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The Benefits Of Coaching And Accountability For Long – Term Diet Success

You might’ve noticed that gyms are typically super packed in January each year before the crowd dies down in February. So most people quit their diet and lifestyle changes in 4 - 6 weeks.

Fact checked by Nattha Wannissorn

Also, studies show that among people who lose weight, only 20% manage to keep it off for at least a year. In the long term, after 3 years, 97% of dieters regain the lost weight and then some. Expert coaching and accountability could account for both the short and long-term success of this 3%. 

Why Most Diets Fail, And How Coaching And Accountability Can Transcend These Reasons

No Personalized Regimens

All of our bodies are very different and therefore we respond to stimuli differently. Keeping this in mind, a single dietary plan may not work for different people. Individuals should seek personalized advice and nutritional regimens that work best for their body and metabolism.

Losing Weight Too Quickly Or Following Unsustainable Diets

Dieting too quickly can backfire. It is one of the top reasons why most diets fail and result in rebound fat gain. The faster you lose your body fat, the stronger the body’s anti-starvation response is. 

A mid adult male personal trainer helps an active senior man use hand weights

If you are on a prolonged caloric deficit for months without diet breaks, your metabolism will adapt to this regimen and your results will eventually slow down. This is why you should incorporate diet breaks to let your body know it is safe, and to refill the energy reservoirs.

Furthermore, unsustainable diets might work in the short term, but are not enough to maintain results in the long run. If you are giving up the foods you love, or if you are too hungry,  the diet you’re following might not be right for you. It is almost impossible to maintain such a diet in the long term, leading to diet failure. 

Protein And Micronutrient Deficiencies

One of the biggest predictors of long-term weight loss is your muscle mass. Therefore, during your weight loss journey, it is important to maintain your muscle mass. You can do this with adequate protein intake and resistance training. Proteins also help keep you satiated. So, not eating enough protein may also prevent you from obtaining your desired fat loss results. 

The protein dosages necessary to maintain muscle mass and recover from resistant training are much higher than the RDA doses. Studies show that an intake of 1.6 – 2.2 g/kg bodyweight/day or 0.72 – 1.0 g/lb bodyweight/day divided across multiple meals can help you maintain muscle mass during caloric deficit. 

A man serving his protein shake out of the blender

Other nutrient deficiencies can also contribute to cravings and hunger, making it harder to stick to a diet and easier to regain weight. For example, correcting magnesium and omega-3 deficiencies may help with weight loss and maintaining results.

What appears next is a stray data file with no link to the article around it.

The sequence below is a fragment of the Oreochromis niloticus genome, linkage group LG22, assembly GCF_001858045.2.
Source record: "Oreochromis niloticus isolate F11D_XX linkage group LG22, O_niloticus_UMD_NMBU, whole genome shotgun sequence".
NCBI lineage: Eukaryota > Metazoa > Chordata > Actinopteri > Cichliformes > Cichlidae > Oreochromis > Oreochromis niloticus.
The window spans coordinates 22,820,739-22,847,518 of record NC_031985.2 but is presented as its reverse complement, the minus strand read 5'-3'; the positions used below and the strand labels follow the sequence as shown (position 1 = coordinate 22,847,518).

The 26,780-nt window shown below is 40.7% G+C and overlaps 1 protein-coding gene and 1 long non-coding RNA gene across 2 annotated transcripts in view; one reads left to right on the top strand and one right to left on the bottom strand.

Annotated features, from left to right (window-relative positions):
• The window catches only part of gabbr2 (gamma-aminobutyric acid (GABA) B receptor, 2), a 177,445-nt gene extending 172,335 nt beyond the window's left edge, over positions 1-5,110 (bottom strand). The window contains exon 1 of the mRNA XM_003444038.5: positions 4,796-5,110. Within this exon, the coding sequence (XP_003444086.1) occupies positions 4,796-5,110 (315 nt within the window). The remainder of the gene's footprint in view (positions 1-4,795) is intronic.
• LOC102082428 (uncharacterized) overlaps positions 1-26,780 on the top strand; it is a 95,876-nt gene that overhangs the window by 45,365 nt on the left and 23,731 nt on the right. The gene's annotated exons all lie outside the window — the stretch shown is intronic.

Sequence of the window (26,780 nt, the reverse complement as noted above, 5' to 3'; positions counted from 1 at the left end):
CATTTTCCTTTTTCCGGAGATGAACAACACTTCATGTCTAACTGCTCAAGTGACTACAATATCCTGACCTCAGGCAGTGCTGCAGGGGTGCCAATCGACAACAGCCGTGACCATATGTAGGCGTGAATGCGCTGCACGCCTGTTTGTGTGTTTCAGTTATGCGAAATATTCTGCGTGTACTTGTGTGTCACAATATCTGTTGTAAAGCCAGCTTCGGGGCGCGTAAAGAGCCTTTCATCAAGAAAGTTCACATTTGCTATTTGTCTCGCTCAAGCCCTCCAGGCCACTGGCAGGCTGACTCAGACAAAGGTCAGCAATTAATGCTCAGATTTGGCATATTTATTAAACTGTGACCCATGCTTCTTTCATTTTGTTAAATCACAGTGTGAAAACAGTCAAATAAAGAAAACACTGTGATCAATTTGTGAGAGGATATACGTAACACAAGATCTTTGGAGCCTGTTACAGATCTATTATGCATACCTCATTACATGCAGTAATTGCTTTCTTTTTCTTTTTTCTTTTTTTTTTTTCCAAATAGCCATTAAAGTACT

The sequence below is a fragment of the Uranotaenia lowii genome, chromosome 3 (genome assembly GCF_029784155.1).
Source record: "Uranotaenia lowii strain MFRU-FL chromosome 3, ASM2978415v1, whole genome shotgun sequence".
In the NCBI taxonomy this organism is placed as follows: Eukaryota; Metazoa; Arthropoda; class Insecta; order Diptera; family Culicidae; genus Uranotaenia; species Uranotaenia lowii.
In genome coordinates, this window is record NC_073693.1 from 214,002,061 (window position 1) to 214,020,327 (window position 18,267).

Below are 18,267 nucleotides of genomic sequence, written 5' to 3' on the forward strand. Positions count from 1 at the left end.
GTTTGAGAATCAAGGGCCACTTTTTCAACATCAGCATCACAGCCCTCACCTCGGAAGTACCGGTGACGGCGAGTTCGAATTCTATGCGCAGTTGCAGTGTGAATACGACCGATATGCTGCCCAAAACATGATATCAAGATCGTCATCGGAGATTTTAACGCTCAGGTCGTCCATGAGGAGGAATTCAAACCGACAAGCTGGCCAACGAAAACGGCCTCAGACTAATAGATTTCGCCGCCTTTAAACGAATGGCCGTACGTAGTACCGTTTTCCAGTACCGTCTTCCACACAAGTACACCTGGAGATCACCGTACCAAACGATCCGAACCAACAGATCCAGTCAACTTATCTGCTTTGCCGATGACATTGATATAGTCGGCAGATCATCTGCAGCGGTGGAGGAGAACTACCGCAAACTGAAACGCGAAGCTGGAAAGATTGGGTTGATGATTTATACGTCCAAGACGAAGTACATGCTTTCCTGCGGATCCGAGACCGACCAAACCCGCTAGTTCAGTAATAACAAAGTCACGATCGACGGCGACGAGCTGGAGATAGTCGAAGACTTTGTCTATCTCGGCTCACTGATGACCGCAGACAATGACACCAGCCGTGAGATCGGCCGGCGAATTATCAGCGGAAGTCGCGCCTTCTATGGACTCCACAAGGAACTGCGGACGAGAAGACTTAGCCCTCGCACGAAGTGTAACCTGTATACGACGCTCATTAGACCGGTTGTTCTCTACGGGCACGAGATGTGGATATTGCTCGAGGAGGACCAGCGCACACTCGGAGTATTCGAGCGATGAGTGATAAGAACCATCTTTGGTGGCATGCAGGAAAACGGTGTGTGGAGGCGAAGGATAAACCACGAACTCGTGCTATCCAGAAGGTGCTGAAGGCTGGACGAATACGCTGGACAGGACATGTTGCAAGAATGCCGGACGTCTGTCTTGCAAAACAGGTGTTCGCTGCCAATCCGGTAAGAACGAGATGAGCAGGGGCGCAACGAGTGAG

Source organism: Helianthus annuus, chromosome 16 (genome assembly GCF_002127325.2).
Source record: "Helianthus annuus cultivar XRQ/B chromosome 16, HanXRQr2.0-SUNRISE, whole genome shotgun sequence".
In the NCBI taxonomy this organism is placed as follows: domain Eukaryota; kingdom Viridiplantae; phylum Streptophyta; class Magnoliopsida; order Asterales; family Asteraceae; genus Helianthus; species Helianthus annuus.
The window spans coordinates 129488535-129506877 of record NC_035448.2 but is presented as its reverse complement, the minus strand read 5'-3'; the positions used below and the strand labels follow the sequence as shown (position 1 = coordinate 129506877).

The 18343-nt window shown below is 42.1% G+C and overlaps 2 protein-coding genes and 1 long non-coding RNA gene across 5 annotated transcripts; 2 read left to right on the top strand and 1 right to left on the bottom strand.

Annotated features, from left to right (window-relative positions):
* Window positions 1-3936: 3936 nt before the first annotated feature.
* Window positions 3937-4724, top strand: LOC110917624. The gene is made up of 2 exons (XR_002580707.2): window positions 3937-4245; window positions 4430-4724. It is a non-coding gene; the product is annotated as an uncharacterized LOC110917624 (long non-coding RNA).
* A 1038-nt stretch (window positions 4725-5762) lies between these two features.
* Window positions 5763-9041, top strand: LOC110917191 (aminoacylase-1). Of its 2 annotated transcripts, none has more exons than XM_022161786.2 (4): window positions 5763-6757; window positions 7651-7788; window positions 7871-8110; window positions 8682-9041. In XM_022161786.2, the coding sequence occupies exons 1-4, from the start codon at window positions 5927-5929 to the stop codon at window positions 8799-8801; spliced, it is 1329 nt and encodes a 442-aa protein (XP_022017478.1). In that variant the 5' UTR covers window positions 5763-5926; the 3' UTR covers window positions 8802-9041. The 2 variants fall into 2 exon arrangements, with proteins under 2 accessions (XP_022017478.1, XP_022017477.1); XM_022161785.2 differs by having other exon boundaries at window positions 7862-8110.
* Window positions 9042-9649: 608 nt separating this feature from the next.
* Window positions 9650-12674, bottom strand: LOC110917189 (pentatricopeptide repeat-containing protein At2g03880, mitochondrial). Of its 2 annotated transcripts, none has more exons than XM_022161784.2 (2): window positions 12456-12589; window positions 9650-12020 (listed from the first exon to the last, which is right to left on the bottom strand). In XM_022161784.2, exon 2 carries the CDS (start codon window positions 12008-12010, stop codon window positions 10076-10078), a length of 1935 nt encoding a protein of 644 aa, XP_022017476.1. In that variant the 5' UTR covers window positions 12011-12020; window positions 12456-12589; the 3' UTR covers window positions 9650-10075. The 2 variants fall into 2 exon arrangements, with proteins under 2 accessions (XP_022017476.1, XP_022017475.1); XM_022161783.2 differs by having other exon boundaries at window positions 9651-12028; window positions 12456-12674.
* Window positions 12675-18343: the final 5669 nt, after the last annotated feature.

Low-Quality Sleep

Low-quality or lack of sleep will make your weight loss journey much harder. It increases muscle loss and lowers fat loss. Sleep deprivation also increases cravings, robs you of willpower, and lowers your immune function.

One study investigated the role of insufficient sleep during weight loss regimens. 10 overweight individuals participated, half slept 8.5 hours and the other half slept 5.5 hours per night for two weeks. 

The group that slept for 5.5 hours per night lost 55% less fat mass and 60% more muscle mass than the 8.5 hours of sleep per night group. Furthermore, the 5.5 hours of sleep group showed enhanced adaptation to burning less calories in response to caloric restriction. They also became hungrier and had stronger cravings.

Sufficient and high-quality sleep is therefore essential for weight loss. 

Lack Of Progress Tracking

One of the main issues with long-term weight loss and accountability is lack of progress tracking. Tracking is not really necessary when it comes to short-term plans, but it is essential for long-term regimens.

This does not mean that you literally have to calculate every calorie you eat. You can incorporate weekly progress pictures, charts, or tables. This way, you will be able to see how much you’ve improved, and potentially detect some aspects of your regimen that do not suit you. 

A shot of a person journaling and tracking their habits

One study was done on 276 overweight individuals divided into three groups – tracking via smartphone, via groups, and no tracking. Participants tracked dietary intake, weight, and physical activity daily. Monthly checkups in terms of weight and adherence showed how self-monitoring affected the weight loss journey that month. 

More frequent self monitoring correlated with better weight loss outcomes during each month. The group accountability participants lost the most weight.

That means tracking your progress and having someone to report to can significantly improve your results and boost your likelihood of success.